Germany’s Defence Minister Ursula von der Leyen recently stirred controversy after she refused to don the hijab on a visit to Saudi Arabia – just a week after German Chancellor Angela Merkel said the burka should be banned in her own country.
“Of course, I respect the customs and customs of a country. I strive to comply with such rules. But for me, there are limits to the way I adapt to the country,” German newspaper Bild quoted her as having said. “I do not put on a headscarf and I wear trousers,” the minister said.
The defence minister instead chose to wear a dark blue suit with her hair visible for the meeting.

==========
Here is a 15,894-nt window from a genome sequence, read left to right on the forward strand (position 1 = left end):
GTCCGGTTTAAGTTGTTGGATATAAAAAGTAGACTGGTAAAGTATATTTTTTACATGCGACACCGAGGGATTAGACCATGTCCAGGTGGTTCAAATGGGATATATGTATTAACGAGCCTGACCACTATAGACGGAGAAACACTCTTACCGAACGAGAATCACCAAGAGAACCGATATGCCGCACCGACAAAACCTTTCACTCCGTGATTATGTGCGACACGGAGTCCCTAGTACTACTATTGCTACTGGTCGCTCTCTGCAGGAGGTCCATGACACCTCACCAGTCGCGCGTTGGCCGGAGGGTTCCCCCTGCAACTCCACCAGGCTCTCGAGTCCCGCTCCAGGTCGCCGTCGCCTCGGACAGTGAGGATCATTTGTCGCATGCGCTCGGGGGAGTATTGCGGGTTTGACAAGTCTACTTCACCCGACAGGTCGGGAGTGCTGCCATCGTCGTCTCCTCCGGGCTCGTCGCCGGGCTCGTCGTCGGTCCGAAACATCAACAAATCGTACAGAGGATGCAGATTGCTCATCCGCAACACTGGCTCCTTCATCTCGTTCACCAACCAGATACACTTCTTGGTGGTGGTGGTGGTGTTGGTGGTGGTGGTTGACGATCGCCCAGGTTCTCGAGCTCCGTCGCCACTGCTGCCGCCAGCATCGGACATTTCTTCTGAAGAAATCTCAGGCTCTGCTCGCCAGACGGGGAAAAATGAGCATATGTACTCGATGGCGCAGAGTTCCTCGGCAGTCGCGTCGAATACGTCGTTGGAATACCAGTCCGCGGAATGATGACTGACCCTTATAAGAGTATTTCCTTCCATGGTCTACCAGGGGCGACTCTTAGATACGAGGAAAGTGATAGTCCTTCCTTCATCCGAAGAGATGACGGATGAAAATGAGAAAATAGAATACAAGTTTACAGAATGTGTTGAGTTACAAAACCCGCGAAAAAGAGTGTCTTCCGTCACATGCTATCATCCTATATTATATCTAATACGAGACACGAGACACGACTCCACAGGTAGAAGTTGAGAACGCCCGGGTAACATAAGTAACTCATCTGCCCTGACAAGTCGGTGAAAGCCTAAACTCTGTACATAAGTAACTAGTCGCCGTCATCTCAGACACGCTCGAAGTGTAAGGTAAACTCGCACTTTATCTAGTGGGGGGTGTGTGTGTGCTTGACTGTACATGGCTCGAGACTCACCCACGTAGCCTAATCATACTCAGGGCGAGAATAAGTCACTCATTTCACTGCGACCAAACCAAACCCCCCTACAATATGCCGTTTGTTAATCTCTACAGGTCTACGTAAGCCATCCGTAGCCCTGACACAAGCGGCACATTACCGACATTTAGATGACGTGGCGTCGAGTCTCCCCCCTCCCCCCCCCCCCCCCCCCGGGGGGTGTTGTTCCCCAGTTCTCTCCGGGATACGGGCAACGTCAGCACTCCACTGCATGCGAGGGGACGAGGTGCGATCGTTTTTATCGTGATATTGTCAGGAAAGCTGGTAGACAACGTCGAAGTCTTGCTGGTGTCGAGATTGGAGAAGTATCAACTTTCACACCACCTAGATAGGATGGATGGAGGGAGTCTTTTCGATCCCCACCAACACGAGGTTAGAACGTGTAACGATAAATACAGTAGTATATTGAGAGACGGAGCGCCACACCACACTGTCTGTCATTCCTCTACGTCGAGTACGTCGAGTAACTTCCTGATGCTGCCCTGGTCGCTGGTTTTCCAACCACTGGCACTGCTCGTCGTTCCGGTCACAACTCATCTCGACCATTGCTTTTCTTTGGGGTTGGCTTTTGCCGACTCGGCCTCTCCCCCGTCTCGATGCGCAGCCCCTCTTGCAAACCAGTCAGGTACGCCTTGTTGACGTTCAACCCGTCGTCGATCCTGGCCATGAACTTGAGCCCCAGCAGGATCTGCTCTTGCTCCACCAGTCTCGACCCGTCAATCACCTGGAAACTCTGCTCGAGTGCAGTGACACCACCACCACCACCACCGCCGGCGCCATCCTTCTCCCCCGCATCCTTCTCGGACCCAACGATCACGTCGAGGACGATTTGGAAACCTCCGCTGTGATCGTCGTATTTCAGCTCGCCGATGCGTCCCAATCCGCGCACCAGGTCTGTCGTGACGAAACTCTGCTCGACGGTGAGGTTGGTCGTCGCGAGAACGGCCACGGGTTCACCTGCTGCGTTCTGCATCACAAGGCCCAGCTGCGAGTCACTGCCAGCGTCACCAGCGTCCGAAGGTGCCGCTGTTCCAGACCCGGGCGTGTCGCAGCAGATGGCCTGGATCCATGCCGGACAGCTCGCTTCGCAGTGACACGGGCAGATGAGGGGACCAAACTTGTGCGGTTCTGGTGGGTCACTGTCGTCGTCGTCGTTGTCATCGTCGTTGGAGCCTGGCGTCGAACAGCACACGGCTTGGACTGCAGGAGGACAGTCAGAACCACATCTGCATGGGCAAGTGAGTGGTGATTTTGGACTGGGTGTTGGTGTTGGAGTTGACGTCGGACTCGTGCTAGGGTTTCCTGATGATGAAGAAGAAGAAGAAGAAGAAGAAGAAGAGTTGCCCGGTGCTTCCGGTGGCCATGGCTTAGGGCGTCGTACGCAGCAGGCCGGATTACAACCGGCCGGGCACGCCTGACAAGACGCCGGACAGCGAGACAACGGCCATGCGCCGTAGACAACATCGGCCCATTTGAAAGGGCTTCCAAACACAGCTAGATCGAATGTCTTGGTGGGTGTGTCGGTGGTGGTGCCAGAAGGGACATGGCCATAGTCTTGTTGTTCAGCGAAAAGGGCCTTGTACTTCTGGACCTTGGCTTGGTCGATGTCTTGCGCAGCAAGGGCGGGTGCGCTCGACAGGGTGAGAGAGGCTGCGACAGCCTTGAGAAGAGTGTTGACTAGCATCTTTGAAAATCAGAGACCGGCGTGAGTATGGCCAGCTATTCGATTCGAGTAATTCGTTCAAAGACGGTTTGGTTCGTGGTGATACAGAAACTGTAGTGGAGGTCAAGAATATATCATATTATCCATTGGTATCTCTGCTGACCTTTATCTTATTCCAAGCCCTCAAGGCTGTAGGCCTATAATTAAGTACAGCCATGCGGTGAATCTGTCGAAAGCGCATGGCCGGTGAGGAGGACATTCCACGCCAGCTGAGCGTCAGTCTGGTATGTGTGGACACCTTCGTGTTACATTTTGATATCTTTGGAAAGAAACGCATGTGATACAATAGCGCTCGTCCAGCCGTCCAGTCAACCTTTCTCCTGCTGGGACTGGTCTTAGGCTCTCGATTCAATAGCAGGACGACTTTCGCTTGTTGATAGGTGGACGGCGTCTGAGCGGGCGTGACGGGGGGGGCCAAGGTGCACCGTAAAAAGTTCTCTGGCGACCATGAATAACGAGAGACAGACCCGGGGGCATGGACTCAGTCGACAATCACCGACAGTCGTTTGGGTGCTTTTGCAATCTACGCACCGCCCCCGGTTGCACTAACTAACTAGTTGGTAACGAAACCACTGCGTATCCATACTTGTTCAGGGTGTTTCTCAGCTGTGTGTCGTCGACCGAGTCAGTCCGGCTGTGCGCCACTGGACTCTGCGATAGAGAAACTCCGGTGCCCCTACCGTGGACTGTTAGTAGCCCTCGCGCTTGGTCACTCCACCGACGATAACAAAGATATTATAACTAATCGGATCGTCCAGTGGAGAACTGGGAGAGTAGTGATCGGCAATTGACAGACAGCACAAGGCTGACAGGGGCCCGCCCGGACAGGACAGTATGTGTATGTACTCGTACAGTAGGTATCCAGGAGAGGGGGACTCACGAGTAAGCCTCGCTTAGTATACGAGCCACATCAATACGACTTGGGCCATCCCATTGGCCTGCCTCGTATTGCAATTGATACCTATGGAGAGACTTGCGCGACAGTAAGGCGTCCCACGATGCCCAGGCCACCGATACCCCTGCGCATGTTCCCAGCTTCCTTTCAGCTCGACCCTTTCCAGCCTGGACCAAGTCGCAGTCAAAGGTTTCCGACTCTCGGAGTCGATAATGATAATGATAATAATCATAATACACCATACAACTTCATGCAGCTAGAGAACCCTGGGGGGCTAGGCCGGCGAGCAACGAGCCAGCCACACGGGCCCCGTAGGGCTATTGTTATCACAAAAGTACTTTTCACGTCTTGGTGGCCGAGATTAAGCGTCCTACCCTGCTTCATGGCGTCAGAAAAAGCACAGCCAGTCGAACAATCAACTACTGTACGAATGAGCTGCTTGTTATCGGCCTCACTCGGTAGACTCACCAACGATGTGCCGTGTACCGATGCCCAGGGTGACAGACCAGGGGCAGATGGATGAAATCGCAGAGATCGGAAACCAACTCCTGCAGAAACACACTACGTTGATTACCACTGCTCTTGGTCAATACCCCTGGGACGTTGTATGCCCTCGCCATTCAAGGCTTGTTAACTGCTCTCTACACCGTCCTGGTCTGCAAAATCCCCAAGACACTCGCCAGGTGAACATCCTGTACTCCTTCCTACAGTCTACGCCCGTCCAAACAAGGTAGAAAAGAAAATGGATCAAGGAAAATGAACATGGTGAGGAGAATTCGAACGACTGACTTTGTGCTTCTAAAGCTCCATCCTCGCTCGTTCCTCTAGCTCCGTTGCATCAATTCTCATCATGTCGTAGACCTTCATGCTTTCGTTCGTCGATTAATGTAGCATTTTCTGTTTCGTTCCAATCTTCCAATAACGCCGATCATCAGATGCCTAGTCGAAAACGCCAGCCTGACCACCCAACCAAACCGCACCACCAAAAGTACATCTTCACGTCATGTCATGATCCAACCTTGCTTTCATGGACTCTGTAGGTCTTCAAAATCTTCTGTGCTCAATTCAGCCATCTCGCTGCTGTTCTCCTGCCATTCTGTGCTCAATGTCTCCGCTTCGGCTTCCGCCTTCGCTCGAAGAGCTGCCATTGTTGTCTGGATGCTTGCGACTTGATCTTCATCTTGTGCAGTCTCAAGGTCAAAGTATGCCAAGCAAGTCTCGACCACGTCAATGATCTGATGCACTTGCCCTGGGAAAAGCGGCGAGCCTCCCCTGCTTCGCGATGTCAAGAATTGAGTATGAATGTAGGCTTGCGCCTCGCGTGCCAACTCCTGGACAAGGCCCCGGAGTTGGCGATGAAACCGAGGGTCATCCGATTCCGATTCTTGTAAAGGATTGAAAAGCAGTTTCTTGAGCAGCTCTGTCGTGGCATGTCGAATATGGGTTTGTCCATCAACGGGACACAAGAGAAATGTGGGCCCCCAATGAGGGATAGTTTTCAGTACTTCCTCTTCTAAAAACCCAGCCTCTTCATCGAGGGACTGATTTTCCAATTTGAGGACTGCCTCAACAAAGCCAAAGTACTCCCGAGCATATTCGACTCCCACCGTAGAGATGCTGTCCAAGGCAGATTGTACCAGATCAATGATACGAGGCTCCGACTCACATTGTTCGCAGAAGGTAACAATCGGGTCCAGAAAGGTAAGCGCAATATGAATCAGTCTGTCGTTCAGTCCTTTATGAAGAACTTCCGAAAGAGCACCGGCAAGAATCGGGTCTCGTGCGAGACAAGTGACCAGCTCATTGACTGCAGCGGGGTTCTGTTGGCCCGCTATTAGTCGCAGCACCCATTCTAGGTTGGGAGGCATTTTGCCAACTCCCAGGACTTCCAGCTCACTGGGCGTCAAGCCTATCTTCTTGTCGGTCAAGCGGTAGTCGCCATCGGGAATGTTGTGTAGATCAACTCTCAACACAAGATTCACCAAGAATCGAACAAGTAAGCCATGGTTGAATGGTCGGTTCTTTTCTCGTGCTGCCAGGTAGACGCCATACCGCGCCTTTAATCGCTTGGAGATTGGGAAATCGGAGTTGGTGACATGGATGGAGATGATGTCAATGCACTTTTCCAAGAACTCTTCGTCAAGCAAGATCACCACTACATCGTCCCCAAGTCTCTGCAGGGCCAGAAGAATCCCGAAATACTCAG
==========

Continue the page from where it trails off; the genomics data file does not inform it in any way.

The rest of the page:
“The right to choose your own clothing is a right shared by men and women alike,” she said, according to German news website Bild. “It annoys me when women are to be pushed into the Abaya.”
While some social media users praised Von der Leyen’s decision, her actions also sparked outrage in Saudi Arabia. The apparent lack of a response from Saudi officials in relation to Von der Leyen’s clothing was described as “hypocrisy and double standards.”
Von der Leyen is not the first woman politican to refuse to conform to Saudi Arabia’s strict dress codes for women. United States First Lady Michelle Obama, German Chancellor Angela Merkel, former US Secretary of States Hillary Clinton, Condoleezza Rice and former US first lady Laura Bush have all done the same.